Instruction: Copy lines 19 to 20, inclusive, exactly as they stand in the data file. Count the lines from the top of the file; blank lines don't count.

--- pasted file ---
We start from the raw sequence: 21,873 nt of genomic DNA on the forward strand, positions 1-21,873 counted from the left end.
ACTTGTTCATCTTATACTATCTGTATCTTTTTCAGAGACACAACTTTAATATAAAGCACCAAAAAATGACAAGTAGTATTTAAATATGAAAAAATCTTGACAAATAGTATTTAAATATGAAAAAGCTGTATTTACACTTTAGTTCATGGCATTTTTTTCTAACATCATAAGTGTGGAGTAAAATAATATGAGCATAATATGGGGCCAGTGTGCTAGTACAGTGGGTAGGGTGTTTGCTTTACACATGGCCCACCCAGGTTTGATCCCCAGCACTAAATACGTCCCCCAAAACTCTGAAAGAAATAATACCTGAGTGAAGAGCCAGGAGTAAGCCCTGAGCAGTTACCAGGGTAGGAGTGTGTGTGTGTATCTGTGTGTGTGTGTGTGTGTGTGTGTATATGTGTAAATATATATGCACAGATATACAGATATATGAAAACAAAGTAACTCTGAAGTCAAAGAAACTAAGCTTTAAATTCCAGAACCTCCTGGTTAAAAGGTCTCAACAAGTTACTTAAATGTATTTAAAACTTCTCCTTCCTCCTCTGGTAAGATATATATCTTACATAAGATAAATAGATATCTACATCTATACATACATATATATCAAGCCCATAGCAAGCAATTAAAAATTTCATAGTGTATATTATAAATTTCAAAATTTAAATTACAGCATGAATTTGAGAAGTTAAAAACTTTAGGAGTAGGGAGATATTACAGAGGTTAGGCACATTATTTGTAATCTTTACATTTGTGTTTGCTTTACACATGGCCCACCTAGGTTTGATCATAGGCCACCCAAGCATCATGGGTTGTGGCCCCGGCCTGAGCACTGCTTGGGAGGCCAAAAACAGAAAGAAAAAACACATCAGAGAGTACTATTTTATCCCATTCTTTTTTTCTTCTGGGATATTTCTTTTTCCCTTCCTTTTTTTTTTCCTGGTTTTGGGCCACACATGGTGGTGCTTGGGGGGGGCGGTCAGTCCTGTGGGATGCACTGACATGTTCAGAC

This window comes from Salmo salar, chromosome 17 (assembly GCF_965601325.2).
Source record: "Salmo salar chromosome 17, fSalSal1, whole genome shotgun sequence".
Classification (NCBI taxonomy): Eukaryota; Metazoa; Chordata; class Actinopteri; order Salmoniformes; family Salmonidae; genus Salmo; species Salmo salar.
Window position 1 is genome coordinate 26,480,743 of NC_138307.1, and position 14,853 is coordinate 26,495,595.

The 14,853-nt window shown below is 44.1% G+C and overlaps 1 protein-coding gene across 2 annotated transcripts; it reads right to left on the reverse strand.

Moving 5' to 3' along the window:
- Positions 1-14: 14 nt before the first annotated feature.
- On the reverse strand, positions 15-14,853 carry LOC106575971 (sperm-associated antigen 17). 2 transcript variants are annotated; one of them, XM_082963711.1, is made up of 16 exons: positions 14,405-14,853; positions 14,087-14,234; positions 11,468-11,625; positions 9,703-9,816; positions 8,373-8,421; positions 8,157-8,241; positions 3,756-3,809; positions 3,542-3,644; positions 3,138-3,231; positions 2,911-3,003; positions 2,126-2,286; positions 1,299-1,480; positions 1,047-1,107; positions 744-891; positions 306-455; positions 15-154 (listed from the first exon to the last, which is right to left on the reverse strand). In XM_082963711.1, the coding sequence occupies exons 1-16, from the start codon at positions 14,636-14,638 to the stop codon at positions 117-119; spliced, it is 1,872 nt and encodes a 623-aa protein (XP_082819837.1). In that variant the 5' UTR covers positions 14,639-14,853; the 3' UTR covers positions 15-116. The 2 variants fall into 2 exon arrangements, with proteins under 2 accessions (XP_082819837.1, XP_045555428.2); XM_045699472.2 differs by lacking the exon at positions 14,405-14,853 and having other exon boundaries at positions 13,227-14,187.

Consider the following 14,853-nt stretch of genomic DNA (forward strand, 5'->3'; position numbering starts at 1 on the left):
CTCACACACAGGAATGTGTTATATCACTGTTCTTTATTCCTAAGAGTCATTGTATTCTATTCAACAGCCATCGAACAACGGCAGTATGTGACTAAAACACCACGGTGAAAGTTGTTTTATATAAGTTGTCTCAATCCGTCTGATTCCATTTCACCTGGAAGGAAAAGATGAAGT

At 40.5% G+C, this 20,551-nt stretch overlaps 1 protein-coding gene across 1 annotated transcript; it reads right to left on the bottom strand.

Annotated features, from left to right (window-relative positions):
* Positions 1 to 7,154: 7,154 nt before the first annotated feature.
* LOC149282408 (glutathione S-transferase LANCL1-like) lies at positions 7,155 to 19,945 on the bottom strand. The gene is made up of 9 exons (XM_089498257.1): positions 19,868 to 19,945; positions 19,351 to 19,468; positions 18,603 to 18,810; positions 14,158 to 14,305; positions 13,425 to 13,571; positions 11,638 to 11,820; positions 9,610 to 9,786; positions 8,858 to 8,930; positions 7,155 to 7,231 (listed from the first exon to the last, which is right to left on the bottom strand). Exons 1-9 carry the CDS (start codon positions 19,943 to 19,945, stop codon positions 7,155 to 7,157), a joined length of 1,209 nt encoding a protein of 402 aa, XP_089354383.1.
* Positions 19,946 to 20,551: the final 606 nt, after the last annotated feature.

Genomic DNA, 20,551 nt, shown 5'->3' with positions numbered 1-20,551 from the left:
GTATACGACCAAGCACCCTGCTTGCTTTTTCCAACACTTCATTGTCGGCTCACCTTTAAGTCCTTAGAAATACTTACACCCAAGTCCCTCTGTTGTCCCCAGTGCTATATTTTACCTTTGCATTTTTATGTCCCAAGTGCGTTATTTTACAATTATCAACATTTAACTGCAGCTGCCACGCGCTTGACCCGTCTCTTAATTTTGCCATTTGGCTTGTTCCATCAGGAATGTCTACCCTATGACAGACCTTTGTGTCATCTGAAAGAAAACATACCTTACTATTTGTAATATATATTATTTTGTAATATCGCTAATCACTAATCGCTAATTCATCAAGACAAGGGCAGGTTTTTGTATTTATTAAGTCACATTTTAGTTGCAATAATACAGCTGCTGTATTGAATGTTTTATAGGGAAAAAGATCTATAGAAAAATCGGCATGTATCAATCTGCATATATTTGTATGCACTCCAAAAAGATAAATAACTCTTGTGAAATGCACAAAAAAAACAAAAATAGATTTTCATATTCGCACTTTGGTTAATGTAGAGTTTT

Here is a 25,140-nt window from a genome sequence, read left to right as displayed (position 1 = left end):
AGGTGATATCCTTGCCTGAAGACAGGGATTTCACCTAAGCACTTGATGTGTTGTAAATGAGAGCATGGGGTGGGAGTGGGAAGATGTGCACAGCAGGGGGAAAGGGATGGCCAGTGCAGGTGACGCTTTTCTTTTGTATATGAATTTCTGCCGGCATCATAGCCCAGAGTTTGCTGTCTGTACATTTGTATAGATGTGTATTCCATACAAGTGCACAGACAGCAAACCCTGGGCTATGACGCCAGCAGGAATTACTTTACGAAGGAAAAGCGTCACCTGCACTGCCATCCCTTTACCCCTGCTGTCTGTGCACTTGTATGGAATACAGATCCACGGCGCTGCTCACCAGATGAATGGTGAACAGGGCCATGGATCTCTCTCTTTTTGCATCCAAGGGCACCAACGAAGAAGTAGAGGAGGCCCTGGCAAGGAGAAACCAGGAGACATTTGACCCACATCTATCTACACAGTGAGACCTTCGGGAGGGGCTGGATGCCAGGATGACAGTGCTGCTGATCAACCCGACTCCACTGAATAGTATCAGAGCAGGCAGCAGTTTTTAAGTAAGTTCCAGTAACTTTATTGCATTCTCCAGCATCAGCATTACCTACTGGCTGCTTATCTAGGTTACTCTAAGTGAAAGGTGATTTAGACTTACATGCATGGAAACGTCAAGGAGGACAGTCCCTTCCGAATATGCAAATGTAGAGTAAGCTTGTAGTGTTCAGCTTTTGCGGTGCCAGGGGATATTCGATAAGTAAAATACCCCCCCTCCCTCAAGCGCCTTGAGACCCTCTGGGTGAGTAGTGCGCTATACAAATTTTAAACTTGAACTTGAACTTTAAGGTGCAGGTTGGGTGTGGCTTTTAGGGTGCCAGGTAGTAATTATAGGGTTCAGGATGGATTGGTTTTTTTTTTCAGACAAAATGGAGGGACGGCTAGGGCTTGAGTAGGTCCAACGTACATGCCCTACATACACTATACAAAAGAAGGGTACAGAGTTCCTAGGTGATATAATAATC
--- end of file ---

GTATACGACCAAGCACCCTGCTTGCTTTTTCCAACACTTCATTGTCGGCTCACCTTTAAGTCCTTAGAAATACTTACACCCAAGTCCCTCTGTTGTCCCCAGTGCTATATTTTACCTTTGCATTTTTATGTCCCAAGTGCGTTATTTTACAATTATCAACATTTAACTGCAGCTGCCACGCGCTTGACCCGTCTCTTAATTTTGCCATTTGGCTTGTTCCATCAGGAATGTCTACCCTATGACAGACCTTTGTGTCATCTGAAAGAAAACATACCTTACTATTTGTAATATATATTATTTTGTAATATCGCTAATCACTAATCGCTAATTCATCAAGACAAGGGCAGGTTTTTGTATTTATTAAGTCACATTTTAGTTGCAATAATACAGCTGCTGTATTGAATGTTTTATAGGGAAAAAGATCTATAGAAAAATCGGCATGTATCAATCTGCATATATTTGTATGCACTCCAAAAAGATAAATAACTCTTGTGAAATGCACAAAAAAAACAAAAATAGATTTTCATATTCGCACTTTGGTTAATGTAGAGTTTT

Here is a 25,140-nt window from a genome sequence, read left to right as displayed (position 1 = left end):